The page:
Right, but that's for re-converting the martensite produced in welding. When you bend it, there is little production of martensite and it's much more evenly distributed, which is less troublesome.4130 is an oddball in terms of heat treatment. Most 4130 tube is sold in the normalized condition; it can take quite a bit of bending, relative to its strength (and compared with a plain-carbon steel of comparable strength); and it's likely that all that would happen from bending it that much is a local increase in strength.
But I'm not going to make any recommendations because I don't know the initial condition, the application, the OP's resources for heating it, or anything else. The key things to remember about 4130 are that it's marginally air-hardening, so you can wind up hardening it when you think you're annealing it; and that overheating it can lead to cracks in the direction of the grain.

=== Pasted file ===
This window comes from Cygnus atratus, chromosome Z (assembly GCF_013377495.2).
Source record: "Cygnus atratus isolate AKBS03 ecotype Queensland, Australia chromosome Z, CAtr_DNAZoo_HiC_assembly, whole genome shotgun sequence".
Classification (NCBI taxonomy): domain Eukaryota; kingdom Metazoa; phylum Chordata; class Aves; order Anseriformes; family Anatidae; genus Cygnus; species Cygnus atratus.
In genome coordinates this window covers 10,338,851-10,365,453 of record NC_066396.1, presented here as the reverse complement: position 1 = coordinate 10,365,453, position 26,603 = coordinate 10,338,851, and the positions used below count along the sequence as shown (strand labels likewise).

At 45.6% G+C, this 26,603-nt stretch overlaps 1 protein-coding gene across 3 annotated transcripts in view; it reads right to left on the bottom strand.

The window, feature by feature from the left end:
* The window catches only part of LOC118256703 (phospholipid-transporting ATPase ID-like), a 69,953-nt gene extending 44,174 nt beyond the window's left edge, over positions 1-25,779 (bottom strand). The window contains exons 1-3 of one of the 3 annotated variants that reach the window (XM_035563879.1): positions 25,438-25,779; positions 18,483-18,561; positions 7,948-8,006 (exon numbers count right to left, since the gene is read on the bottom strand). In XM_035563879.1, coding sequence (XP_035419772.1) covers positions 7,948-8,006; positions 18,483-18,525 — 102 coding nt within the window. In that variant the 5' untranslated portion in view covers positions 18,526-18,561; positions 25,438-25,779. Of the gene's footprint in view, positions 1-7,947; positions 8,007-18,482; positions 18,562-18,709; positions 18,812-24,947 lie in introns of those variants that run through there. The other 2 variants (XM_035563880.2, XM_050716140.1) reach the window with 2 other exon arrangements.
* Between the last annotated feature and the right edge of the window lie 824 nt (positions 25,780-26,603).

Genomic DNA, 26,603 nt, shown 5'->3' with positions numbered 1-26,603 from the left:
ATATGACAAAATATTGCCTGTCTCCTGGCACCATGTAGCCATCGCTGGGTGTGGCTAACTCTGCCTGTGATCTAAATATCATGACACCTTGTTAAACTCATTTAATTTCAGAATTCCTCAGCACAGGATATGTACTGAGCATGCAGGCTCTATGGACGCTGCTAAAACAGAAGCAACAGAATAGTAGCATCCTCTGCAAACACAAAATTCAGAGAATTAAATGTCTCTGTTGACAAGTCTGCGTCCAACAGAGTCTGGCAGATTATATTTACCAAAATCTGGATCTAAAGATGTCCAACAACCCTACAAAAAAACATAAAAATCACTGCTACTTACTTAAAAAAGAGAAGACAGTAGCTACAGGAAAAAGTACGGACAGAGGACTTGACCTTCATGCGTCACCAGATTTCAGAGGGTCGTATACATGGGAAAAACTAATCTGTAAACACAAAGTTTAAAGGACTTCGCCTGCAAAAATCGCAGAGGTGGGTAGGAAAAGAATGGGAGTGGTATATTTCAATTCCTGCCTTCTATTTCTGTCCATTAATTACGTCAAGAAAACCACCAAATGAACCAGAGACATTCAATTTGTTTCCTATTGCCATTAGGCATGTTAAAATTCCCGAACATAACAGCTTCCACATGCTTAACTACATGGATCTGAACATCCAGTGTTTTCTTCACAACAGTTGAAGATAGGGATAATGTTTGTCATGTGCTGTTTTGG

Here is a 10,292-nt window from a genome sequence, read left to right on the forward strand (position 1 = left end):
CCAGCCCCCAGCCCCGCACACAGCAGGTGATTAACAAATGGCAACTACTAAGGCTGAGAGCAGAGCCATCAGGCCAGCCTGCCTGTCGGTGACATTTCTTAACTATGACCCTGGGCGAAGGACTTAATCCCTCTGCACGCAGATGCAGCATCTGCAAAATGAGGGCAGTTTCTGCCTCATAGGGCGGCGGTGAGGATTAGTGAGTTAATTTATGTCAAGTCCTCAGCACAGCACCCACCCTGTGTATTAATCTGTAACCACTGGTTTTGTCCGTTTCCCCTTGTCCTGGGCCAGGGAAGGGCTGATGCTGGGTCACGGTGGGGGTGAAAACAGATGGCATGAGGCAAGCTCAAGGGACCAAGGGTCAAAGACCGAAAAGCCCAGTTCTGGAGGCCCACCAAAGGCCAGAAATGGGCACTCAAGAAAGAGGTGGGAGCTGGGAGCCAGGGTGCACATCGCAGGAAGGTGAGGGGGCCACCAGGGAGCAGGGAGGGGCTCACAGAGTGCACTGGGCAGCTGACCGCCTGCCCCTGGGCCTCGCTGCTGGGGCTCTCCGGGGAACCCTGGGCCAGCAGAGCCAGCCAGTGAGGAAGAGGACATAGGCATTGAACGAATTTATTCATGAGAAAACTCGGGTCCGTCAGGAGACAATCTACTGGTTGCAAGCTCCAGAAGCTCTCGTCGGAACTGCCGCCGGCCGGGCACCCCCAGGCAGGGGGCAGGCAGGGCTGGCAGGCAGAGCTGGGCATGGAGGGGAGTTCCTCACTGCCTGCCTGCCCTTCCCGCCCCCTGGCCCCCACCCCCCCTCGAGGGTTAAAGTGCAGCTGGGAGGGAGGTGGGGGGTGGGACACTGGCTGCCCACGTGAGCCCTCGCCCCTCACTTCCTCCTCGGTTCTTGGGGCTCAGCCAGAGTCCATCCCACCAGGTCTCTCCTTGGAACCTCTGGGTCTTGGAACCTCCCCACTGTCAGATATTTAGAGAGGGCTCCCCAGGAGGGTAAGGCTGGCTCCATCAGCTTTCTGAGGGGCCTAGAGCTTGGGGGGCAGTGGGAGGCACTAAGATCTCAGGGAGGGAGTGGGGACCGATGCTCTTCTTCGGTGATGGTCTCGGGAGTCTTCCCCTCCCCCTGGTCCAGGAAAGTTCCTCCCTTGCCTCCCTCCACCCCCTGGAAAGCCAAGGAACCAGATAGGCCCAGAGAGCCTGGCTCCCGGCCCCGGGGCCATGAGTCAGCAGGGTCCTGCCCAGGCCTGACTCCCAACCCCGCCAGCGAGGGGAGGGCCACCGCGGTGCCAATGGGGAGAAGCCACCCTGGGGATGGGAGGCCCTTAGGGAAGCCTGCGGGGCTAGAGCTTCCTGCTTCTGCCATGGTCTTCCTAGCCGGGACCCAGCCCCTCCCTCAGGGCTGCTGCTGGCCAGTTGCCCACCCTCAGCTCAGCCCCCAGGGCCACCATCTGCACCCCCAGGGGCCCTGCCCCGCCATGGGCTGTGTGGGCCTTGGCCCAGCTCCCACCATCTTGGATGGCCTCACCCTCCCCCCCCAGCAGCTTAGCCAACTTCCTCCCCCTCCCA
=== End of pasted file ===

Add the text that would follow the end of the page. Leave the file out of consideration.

If you haven't welded it, and unless the required properties are critical and very specific, I'd leave it alone after bending.